About 2,600 miles to the east, in Philadelphia, Pa., the future Karen Futterer was studying flute and contemplating her future when it was recommended to her that she should pursue graduate study at…you guessed it…the University of North Texas.

“The odds were zero,” said Ken when asked what the odds of he and Karen finding each other were.

But they did, and upon completing their Master of Music degrees in 1980, the Futterers planned on remaining in the Dallas area to pursue doctoral degrees.

Once again, fate intervened.

“Karen’s flute teacher at the time, George Morey, told us there was a job in Russellville, Ark., that was open and we should go check it out,” said Ken. “We called and met (then head of the ATU Department of Music) Bob Casey. It started as one job. One person was supposed to teach flute and oboe, but we came up and offered ourselves as two-for-one to get a college job. We marketed it that way, and Bob said ‘sure, what a deal.’ So, we both started half time.”

Karen was a full-time ATU faculty member within a couple of years and Ken soon followed. Generations of woodwind players at Arkansas Tech have learned under their tutelage and benefited from the cohesive culture within the ATU Department of Music the Futterers helped build and maintain.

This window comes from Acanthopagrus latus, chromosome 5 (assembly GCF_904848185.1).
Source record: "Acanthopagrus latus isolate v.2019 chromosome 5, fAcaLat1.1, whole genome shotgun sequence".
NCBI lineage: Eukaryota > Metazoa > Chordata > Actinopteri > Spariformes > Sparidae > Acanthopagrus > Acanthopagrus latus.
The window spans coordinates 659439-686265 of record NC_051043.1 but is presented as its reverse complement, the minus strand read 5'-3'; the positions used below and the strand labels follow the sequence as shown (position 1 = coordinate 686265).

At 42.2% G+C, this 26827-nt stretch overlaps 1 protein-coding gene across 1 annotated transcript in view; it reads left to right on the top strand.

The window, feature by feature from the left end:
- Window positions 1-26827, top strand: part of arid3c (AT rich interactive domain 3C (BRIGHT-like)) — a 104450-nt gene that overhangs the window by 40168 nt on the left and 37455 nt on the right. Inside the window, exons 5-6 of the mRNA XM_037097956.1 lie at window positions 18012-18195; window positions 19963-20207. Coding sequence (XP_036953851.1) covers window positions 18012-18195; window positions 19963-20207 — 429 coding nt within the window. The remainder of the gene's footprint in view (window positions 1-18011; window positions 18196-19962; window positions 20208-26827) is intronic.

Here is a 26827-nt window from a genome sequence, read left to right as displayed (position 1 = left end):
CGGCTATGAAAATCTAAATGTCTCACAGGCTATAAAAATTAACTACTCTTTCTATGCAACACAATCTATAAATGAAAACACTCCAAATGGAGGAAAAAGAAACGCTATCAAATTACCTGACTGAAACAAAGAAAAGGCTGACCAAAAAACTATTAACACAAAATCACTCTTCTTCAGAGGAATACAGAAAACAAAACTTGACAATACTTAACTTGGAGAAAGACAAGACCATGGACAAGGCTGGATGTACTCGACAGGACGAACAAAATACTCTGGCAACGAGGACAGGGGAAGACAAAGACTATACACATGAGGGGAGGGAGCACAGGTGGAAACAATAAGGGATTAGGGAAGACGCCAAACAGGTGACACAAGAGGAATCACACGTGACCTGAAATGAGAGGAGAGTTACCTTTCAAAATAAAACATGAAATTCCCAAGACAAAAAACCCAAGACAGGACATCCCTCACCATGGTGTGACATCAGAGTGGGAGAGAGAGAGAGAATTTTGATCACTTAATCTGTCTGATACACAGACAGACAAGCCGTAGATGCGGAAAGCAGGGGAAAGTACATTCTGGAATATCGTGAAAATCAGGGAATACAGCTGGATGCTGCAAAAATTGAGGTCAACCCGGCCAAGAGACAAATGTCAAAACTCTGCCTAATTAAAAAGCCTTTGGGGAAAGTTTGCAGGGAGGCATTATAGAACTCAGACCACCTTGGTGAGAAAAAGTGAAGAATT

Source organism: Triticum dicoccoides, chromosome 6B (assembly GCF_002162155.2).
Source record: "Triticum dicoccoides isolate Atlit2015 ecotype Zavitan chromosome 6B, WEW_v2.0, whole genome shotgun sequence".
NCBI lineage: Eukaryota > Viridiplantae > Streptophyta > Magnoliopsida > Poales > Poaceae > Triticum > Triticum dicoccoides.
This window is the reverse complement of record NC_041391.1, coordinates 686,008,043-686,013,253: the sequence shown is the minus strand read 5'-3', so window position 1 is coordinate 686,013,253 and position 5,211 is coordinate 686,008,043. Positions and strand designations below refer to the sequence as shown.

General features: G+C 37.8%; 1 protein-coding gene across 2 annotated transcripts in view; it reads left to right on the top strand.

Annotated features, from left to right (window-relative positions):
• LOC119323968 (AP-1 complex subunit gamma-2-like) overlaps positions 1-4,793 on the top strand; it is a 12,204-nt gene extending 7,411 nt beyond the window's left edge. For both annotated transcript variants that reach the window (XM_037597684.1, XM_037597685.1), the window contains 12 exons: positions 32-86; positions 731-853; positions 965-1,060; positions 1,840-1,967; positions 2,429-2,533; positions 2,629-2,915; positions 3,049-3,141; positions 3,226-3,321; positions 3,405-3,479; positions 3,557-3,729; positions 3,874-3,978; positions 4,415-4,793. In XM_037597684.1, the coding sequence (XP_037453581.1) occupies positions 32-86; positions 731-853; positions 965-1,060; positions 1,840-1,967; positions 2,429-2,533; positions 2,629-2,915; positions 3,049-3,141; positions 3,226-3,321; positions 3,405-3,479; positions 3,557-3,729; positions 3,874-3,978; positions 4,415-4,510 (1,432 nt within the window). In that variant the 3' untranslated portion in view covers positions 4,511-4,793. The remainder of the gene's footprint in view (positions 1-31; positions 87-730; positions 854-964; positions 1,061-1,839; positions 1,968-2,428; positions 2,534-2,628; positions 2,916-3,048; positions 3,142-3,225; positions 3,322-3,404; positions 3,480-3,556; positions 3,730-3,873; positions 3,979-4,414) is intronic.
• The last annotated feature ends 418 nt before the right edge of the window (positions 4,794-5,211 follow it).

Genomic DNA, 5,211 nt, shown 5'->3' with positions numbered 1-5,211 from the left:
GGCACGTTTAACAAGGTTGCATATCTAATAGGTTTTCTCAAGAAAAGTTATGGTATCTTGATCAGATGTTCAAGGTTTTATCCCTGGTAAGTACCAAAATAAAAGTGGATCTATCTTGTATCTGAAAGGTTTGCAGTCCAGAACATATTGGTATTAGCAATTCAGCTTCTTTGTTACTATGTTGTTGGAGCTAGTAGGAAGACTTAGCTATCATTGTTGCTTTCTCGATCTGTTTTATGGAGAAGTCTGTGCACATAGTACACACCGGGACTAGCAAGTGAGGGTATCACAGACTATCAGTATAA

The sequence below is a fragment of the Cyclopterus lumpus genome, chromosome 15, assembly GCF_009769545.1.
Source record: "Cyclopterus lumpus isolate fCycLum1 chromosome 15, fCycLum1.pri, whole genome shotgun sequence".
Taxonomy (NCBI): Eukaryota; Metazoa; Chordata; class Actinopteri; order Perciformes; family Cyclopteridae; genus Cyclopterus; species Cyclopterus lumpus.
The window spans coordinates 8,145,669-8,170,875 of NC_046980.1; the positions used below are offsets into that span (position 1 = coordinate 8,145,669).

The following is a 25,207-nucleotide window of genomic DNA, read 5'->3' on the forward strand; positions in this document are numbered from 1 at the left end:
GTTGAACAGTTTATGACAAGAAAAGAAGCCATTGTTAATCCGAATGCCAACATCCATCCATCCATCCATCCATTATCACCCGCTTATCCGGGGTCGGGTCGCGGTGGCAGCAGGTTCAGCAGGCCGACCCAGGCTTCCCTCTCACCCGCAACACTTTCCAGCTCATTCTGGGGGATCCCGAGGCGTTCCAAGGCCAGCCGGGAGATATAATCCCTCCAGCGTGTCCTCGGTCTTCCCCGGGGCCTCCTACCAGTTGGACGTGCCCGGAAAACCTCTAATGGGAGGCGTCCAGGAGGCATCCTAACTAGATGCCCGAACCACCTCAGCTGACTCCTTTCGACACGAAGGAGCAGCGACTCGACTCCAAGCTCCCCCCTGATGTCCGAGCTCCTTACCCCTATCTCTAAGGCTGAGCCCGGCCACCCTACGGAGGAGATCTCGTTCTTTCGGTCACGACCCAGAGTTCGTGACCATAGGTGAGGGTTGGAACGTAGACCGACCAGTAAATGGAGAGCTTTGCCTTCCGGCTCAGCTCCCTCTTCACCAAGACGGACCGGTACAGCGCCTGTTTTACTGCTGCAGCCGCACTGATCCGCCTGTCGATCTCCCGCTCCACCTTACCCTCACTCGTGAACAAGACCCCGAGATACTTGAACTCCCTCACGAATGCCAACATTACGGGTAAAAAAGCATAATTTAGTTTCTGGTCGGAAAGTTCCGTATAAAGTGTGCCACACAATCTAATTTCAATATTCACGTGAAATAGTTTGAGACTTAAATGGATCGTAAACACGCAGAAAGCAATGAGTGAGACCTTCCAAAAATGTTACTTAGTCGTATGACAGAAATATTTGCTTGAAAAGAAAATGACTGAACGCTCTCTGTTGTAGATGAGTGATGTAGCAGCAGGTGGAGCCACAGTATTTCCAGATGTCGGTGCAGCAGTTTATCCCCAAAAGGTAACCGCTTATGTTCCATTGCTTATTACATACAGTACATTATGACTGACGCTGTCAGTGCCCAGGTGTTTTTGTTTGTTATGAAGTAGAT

“It’s always been a very congenial group that is very committed to excellence in music,” said Karen when asked about the departmental culture. “It has been a remarkably pleasant and supportive working environment, and it still is today. I’ve never seen the commitment or expertise stronger than it is right now in this department. We are absolutely blessed with the people who are here right now. We have former students who are very dear friends. To this day, we call them our family. We have many extended sons and daughters because they become so special. What a gift.”

“The ethos of this school and of its music department has remained intact,” said Ken. “That is not always the case, even with a number of universities in this state. There’s been something in the water here that supersedes personalities. We just lucked into this job…and it’s been a remarkable place to call home.”

Forty-two years after they arrived together at Arkansas Tech, Karen and Ken Futterer will soon close the doors to their side-by-side offices in Witherspoon Hall rooms 213 and 216 for the final time. After more than four decades as faculty colleagues, they have meaningful reflections on what made their spouse successful.

“I’ve never seen Ken turn away from a student or not go 1,000 percent to help make things happen for a student,” said Karen. “He has complete commitment to everything he does. If he thinks someone needs help, he will do it. There’s never a no in him. He loves his work, and he is an exceptional musician and mentor to his students. He is an inspiration to me.”

“Karen is more than a consummate musician,” said Ken. “She is technically excellent and historically informed. Those are all the things that any good professional teacher and performer at the college level should have. But what really attracted me to her wasn’t playing in tune, although that was step A. Step B…the real thing…was that to be an artist on an instrument is more than the sum of the parts. It’s all those things plus a gift from God that allows you to see the spiritual aspects of the music that you are performing and then to be able to convey that through a machine in your hands and across space to the listeners. She does that remarkably, and she did it from the very first day I met her.”